The "Raw" and "Speed" Movement
Of course, an increase in the number of people alone wouldn't have resulted in such a drastic change in the scene. While the number of those who understood Japanese and those capable of editing or proofreading increased, scanlation would not be possible without scans of the original Japanese manga, or "raws." In the early days of scanlation, one of the reasons there was so little competition between groups working on the same manga was because most groups kept their raws private. The relative lack of raws limited the scanlation scene and prevented the kind of vast expansion that occurred in later years.
By 2006, manga raws became more readily available to the general public. There was the raw manga bot on Lurk, there were download sites such as RiTuaL ScaN ForGe (and its Raw Paradise) and torrents of raws of popular series, and there were also more English guides on how to use Japanese P2P software like Winny and Share. By 2008, many sites and online forums dedicated themselves to providing manga raws, like the Guill666 Raw Manga blog and the jCafe forum from Manga Underground. By 2008, any novice with a bit of Google skill could get his or her hands on raws of common manga series.
Before raws became a commodity in the community, fans were still able to get their hands on raws of some popular series, mostly chapters of popular shounen manga like Naruto and One Piece, which were often available within the series' fan communities. By late 2005, it had become a tradition that these raw chapters were uploaded every week, usually three or four days before the magazines containing the new chapters went on the newsstands. The "leaking" of raws soon spread to other series as well, most of which were shounen or seinen manga like Gantz and Negima. Although a 2007 arrest in Japan of three men for file-sharing manga on Winny led to a slowdown of these raws, by 2008 the raw community was back on its feet, with spoilers (usually in the form of camera pics or spoiler posts on 2ch) and leaks getting out earlier and earlier each week.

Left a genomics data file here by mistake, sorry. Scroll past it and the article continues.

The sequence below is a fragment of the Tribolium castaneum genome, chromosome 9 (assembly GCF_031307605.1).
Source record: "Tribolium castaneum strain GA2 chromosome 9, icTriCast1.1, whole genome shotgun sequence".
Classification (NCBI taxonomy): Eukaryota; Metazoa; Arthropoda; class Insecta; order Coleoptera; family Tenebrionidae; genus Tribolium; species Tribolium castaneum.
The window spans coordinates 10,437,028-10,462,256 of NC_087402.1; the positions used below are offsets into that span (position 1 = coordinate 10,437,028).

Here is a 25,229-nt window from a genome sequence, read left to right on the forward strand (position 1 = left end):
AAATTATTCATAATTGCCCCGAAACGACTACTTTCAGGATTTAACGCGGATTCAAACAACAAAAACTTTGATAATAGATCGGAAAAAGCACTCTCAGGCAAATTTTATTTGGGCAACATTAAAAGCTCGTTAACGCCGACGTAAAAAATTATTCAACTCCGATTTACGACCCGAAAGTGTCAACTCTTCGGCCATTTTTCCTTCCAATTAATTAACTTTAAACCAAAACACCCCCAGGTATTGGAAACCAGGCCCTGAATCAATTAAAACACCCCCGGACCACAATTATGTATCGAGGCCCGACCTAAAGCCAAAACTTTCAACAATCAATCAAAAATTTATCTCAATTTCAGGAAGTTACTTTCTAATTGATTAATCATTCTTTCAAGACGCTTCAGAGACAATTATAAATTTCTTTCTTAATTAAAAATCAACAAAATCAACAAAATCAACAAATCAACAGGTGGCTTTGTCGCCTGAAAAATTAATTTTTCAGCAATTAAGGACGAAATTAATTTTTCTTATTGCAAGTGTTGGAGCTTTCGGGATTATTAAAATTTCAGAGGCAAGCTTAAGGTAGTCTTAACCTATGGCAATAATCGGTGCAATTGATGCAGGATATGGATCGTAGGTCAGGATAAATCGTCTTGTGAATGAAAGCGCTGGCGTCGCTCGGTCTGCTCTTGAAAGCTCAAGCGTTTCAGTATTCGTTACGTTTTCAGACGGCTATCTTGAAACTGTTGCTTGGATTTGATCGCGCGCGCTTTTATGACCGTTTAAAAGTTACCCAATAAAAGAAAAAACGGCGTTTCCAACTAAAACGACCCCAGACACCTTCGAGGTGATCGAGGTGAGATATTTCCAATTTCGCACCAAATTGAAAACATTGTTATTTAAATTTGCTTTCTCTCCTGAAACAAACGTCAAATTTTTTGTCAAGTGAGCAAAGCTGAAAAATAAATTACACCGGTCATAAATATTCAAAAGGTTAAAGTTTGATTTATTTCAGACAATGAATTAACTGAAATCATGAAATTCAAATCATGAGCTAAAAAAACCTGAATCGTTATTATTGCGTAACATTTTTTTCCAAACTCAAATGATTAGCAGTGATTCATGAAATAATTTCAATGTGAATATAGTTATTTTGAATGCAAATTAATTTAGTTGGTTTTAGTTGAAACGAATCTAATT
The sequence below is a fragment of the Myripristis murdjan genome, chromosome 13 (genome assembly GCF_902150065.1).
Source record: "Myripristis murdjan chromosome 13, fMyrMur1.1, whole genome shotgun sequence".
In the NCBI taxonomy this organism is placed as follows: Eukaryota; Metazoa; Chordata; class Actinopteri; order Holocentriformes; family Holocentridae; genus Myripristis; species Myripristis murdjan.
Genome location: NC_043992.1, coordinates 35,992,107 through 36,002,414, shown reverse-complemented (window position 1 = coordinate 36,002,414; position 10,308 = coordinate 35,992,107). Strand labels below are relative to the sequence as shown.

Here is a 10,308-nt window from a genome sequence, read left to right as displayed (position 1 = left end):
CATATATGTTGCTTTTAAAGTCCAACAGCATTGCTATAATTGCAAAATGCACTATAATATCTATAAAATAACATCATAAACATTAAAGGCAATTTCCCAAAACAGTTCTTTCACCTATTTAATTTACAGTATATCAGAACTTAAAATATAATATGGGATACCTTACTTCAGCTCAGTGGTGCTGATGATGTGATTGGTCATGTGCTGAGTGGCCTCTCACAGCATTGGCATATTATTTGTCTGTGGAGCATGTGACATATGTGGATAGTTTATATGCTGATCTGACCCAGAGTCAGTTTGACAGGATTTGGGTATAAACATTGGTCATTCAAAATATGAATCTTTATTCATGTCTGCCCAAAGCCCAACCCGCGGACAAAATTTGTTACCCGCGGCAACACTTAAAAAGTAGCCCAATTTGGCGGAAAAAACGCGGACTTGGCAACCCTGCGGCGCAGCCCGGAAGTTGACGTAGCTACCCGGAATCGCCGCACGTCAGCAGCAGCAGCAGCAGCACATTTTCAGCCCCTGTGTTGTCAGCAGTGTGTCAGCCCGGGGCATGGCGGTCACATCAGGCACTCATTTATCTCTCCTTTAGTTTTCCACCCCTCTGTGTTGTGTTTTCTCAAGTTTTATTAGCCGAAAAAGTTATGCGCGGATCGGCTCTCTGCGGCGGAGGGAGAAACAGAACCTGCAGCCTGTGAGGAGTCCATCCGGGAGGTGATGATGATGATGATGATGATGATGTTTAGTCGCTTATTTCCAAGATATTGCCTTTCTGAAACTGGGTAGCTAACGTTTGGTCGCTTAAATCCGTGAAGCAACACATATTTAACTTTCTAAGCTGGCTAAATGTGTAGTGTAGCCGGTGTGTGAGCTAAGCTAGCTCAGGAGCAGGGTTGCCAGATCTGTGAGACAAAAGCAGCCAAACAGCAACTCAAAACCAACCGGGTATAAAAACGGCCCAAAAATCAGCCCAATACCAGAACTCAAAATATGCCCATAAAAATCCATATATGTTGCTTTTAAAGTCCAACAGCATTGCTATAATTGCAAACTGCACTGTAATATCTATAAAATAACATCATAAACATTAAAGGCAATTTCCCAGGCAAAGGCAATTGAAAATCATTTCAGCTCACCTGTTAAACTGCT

After the Naruto anime debuted on Toonami in 2005, NarutoFan and its forum became one of the biggest Naruto communities on the Internet, and most fans went to NarutoFan for weekly Naruto raws and scanlations. Sometimes the forum would go down because of the huge volume of traffic on "raw days," and other sites serving weekly raws and translations grew.
MangaHelpers was one of those sites. Created in 2005, MangaHelpers's original purpose was to provide weekly raws, translations, and scanlations to fans quickly and efficiently. Soon MangaHelpers became a gathering place where novice scanlators and small groups obtained raws and translations and released their own scanlations.
Although speed scanlators had been around as long as scanlation itself, the practice didn't become mainstream until around 2005. One of the first big speed scanlators was Null, created in 2002 to provide fast releases of One Piece scanlations. A few months after Null's founding, part of the group split off to form Inane, which became one of the only speed scanlators of Naruto for years to come. In 2005, when tension grew between Inane, among other scanlators, and NarutoFan (against NarutoFan's Tazmo in particular), the NarutoFan community formed their own Naruto speed group called Shannaro, breaking Inane's monopoly on Naruto speedscans. From that point onward, more and more groups appeared to scanlate Naruto, and in no time Naruto became one of the most scanlated series in all of scanlation. In 2006, it was common to see 10 or more groups scanlating the same chapter of Naruto. Speed scanlation groups for other popular weekly series like Bleach and One Piece soon followed.